Coronavirus and disinfectant: Why you shouldn’t ingest it


At a White House briefing Thursday, President Trump speculated about whether doctors might try to put disinfectants in the human body to combat the coronavirus, perhaps by an injection.

Scientists had an emphatic response to that idea: Absolutely not.

For the record:

9:24 a.m. April 25, 2020An earlier version of this article said bleach is an acid. It is usually a base.

“The idea of injecting something into yourself — if that doesn’t sound like a patently bad idea to start with, I don’t know how else to describe it,” said Bill Carroll, a chemist at Indiana University.

It is never a good idea to put such chemicals into your body. Do not do it. You can end up sick or dead, and whether or not you survive, the experience will be extremely painful, experts say.


But, if you really want to understand why putting disinfectants into your body is such a bad idea, read on.

Consider a common ingredient in many disinfectant products, bleach.

Bleach is a term for a chemical that can lighten or remove color, said Dr. Rais Vohra, medical director of the California Poison Control System’s Fresno/Madera Division. Household bleach usually contains sodium hypochlorite in a solution that should be further diluted in large amounts of water before it is used at home on clothes or surfaces.

Bleach is a corrosive or caustic chemical, which means that when it touches living cells — such as the germs in your bathroom — it basically destroys their cell membranes.

Guess what? It does the same thing to the tissues in your body, too.

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“The reason it works so well on our clothes and on our tabletops and things like that is it kills biological tissues just on contact,” Vohra said.

When exposed to such caustic substances, your cell membranes rupture and your cells immediately die. Then your body cranks up its inflammation reaction, which leads to swelling.

That’s why ingesting bleach can result in burns to the mouth, esophagus and stomach, Vohra said. If accidentally inhaled while choking or coughing, it can do severe damage to the cells in your lungs.


In some cases, the swelling in your throat can choke off your air supply.

“One of the most horrific things I’ve seen as an emergency physician and a toxicologist is seeing someone who has swallowed a corrosive chemical — and then within the course of 90 minutes to two hours, they’re having a life-threatening or fatal reaction,” Vohra said.

In short: The reason bleach is so good at killing germs is pretty much the same reason it’s good at killing your bodily tissues. Bleach does not play favorites.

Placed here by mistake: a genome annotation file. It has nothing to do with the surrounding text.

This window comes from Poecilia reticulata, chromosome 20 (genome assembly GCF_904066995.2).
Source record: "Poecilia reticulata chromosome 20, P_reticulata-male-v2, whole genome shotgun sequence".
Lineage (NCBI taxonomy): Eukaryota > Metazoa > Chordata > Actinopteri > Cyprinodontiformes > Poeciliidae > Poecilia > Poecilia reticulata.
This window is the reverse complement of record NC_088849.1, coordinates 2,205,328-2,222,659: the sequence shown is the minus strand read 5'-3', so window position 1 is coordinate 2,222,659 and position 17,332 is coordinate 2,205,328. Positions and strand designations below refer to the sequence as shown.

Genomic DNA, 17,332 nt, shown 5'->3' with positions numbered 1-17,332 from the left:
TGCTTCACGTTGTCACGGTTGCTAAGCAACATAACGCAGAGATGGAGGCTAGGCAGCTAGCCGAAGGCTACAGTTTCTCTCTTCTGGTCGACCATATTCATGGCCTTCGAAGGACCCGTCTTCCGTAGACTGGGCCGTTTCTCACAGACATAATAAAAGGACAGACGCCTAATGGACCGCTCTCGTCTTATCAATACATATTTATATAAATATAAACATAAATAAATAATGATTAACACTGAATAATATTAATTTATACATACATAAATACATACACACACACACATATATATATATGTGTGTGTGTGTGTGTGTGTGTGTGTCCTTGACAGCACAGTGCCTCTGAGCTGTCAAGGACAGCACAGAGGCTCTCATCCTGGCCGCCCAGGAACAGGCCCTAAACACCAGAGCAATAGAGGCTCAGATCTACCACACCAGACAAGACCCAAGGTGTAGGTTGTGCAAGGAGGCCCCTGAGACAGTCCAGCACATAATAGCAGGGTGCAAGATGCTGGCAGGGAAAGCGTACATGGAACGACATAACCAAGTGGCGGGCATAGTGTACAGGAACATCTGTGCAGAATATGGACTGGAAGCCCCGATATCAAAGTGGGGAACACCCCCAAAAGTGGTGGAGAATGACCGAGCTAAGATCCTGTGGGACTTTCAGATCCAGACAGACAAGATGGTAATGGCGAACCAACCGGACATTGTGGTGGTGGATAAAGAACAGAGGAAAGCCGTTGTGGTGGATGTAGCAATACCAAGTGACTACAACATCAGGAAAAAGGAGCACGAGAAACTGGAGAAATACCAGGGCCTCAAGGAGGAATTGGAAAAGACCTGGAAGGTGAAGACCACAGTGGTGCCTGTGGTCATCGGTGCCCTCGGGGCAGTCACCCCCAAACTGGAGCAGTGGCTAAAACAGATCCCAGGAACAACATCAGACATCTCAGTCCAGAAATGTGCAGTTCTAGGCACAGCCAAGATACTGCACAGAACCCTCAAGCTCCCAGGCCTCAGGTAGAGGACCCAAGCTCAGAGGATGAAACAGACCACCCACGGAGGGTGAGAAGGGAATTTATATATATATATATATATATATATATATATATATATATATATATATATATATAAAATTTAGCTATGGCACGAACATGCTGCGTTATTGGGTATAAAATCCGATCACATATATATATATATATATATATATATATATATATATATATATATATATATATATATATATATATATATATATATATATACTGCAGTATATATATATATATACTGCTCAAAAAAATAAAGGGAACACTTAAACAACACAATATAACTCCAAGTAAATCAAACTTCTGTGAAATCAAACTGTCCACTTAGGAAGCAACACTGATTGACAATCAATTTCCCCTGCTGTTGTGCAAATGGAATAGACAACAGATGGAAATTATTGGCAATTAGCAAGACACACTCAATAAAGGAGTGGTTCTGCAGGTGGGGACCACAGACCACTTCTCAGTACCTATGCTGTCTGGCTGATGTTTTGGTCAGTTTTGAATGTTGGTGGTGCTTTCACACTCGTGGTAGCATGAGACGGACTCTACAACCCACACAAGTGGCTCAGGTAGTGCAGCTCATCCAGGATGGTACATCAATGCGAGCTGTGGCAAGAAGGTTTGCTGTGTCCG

“The chemicals don’t really know what’s a microbe and what’s a human cell,” Vohra said. “That’s what makes them so dangerous.”

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The maker of Lysol disinfectant products, Reckitt Benckiser Group, also weighed in on the president’s comments.

“Under no circumstance should our disinfectant products be administered into the human body (through injection, ingestion or any other route),” the company said in a statement.

Another common ingredient in household disinfectants, including many Lysol products, is benzalkonium chloride. It is also very caustic, so its effects on living tissue end up being quite similar, Vohra said.

By injecting a disinfectant like Lysol into your veins, “you would basically just burn them from the inside out,” Vohra said. “That would be extremely painful, it would lead to other complications like infection, and it may even lead to further damage that would require surgically removing those damaged body parts.”

Unfortunately it’s not entirely unheard of, he said, pointing to very rare cases of people — typically under the influence of drugs that hamper judgment — injecting such substances into their bodies.

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Officials were concerned about Americans’ exposure to such chemicals even before Trump’s comments. Calls to poison centers about exposure to cleaning products and disinfectants have risen by 20.4% and 16.4%, respectively, according to a Centers for Disease Control and Prevention report released earlier this week.

That may be due in part to the fact that more people are spending more time at home and using cleaners to minimize the risk of coronavirus transmission.

Used in the right way and on the right targets — that is, inanimate, non-living shared surfaces — such cleaners do their job fine, Carroll said.

Any other uses involving ingestion, he added, should be off the table.